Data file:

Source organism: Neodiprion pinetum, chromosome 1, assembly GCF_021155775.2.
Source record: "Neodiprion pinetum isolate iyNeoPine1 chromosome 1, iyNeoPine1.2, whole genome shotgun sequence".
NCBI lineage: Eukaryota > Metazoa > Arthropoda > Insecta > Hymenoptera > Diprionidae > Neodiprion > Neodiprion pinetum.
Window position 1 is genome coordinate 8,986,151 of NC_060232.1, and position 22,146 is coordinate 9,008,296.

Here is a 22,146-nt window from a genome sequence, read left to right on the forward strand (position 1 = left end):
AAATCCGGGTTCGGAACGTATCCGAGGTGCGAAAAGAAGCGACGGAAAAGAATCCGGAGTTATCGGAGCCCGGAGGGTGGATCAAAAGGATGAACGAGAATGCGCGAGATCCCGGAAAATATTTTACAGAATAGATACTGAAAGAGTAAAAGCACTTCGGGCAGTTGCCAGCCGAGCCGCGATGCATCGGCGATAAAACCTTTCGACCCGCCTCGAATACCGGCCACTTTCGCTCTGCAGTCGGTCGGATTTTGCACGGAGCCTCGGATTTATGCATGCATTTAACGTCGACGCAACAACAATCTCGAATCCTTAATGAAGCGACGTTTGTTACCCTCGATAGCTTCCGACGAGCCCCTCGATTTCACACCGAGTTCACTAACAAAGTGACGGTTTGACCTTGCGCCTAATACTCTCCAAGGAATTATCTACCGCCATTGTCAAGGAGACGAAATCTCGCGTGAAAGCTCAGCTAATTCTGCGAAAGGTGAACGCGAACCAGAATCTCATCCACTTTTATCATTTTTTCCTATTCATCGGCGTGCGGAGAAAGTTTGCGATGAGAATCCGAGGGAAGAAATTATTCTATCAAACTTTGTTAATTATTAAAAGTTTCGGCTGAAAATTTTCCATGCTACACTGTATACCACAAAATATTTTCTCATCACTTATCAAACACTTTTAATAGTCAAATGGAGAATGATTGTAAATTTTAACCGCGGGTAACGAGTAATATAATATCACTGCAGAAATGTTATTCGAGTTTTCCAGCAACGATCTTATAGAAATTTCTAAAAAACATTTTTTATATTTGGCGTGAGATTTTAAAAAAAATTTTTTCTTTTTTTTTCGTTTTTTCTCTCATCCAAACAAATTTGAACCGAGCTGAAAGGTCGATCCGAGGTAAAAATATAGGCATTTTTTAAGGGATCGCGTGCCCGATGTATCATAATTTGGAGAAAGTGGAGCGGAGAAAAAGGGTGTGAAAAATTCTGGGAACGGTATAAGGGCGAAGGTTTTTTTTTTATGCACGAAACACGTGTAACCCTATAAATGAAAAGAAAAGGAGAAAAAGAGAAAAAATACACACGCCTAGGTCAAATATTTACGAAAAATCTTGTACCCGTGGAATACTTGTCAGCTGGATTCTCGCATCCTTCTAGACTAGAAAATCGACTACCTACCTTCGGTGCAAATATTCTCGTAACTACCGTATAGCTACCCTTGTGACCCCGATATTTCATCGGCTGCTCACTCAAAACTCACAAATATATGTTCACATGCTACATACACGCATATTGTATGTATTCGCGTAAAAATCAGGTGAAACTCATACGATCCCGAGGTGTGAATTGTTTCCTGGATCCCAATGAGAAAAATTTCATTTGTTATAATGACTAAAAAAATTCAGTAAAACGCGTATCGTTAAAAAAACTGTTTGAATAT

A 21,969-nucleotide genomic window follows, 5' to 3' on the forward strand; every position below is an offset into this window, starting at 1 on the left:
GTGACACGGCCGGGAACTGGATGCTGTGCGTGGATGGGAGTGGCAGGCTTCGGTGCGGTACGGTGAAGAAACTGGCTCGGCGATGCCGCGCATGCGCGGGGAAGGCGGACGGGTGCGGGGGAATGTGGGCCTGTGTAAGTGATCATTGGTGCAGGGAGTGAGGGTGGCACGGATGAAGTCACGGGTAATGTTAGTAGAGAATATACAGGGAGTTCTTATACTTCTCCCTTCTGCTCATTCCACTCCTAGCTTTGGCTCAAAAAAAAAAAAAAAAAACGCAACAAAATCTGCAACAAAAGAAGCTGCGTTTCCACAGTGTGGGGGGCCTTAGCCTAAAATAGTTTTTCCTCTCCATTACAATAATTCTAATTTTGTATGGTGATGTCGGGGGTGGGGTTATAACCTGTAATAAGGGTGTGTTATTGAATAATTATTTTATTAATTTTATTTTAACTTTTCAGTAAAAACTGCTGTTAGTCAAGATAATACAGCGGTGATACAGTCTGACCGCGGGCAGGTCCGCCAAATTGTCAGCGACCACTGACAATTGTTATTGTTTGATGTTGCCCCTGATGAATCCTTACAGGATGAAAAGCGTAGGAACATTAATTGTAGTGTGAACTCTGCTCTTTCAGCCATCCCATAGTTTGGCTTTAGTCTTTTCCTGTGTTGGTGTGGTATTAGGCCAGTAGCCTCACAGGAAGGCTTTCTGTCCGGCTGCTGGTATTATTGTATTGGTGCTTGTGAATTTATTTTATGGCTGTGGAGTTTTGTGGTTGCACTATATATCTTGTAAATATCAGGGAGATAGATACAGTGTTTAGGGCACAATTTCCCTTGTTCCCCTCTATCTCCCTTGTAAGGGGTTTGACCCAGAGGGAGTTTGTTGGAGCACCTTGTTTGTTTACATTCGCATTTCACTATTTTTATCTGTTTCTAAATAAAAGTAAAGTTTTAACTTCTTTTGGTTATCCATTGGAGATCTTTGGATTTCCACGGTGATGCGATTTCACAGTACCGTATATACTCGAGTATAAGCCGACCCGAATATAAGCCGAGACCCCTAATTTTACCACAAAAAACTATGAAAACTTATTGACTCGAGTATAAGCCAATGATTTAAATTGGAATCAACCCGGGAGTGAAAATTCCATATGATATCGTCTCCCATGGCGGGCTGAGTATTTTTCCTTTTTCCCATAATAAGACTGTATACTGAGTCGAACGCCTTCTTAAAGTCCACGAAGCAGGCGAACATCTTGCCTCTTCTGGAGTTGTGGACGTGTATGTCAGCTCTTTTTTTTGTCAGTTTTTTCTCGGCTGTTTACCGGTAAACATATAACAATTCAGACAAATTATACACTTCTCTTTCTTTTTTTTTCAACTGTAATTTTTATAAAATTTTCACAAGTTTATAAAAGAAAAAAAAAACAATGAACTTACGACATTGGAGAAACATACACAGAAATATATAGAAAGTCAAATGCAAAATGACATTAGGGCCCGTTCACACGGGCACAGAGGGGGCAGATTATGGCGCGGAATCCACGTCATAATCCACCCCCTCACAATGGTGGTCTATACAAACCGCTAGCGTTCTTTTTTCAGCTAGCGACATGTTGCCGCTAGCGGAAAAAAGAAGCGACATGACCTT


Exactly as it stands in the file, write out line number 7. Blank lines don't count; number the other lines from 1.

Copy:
A 21,969-nucleotide genomic window follows, 5' to 3' on the forward strand; every position below is an offset into this window, starting at 1 on the left: